While more and more analysts are beginning to agree that the effects of the European Central Bank’s two three-year long-term refinancing operations have been fleeting, Ray Dalio and Bridgewater Associates have gone a step farther.
The fund argues in a recent note to investors that Spain is even worse off than it was before the ECB announced its two LTROs in December.
Dalio argues that the tenuous circle of fragile Spanish banks providing funding for the Spanish government which in turn supports the troubled banks is swiftly eroding, if not vanished already:
We summarize some key points
- Spanish banks have no desire to purchase more Spanish government debt.
- Foreign banks continue to sell Spanish sovereign bonds.
- The LTROs may have briefly brought down Spanish borrowing costs, but they did not translate into a thaw in interbank lending. Further, another LTRO would have “muted” effect, particularly since the last two were so recent.
The severity of these problems has left Spain in far more dire straits than before, even worse than it was before the LTRO. Dalio and his team believe that funding gaps will soon force Spain, the EU, and/or the ECB to take extraordinary measures to save the country and its financial system from economic disaster.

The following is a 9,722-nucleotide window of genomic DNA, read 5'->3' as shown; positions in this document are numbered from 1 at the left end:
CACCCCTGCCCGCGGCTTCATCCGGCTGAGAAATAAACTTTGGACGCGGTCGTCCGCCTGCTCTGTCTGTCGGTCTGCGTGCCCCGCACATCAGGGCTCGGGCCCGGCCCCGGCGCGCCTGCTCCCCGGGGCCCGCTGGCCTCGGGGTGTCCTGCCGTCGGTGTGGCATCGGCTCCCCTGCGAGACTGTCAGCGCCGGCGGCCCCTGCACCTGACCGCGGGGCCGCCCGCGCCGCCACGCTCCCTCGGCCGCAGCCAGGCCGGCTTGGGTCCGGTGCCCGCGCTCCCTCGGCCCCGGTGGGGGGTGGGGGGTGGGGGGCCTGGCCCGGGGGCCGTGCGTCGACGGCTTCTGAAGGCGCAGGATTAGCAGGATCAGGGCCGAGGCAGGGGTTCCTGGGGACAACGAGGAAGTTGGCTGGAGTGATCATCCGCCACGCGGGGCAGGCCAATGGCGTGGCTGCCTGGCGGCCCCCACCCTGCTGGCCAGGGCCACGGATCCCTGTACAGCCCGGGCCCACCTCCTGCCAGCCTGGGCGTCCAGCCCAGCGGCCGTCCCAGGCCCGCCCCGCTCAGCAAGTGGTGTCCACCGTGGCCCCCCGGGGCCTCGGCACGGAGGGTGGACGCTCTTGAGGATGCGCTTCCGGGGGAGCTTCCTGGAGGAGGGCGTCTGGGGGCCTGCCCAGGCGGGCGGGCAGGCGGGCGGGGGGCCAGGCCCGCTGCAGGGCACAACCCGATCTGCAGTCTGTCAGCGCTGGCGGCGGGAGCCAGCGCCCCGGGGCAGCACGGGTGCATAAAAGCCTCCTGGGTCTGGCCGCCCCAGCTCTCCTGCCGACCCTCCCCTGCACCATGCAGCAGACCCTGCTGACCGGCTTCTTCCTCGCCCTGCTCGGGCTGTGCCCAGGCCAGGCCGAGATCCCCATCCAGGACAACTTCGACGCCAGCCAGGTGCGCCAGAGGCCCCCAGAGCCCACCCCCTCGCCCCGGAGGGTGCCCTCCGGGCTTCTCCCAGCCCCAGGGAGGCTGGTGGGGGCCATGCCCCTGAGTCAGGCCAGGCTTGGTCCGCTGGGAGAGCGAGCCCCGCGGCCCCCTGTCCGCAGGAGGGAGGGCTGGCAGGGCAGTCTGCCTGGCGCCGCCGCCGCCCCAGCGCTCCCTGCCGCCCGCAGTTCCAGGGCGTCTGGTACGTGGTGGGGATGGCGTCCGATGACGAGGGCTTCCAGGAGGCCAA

But policy action will be complicated:
- Dalio and his team believe that since the burden is being shifted to the public sector and domestic banks, we will be less likely to see the kind of private sector debt restructuring used in Greece.
- They also predict that EU leaders could soon tire of the slow progress of Spanish bank mergers meant to clean up Cajas’ balance sheets.
- Dalio believes that EU policymakers remain committed to ill-fated attempt to “save almost everyone” by using under-capitalised bailout funds like the European Financial Stability Facility.
- But they will also have to act in a much more of a hurry than they previously believed, given Spain’s predicament. This will show the inadequacy of currently budgeted resources to deal with the problem, and could pain EU leaders’ abilities to deal with crisis problems in a negative light.
- Ultimately, Dalio thinks, trying to save Europe without restructurings will prove to costly, and EU leaders will have to accept that more restructurings will be necessary.
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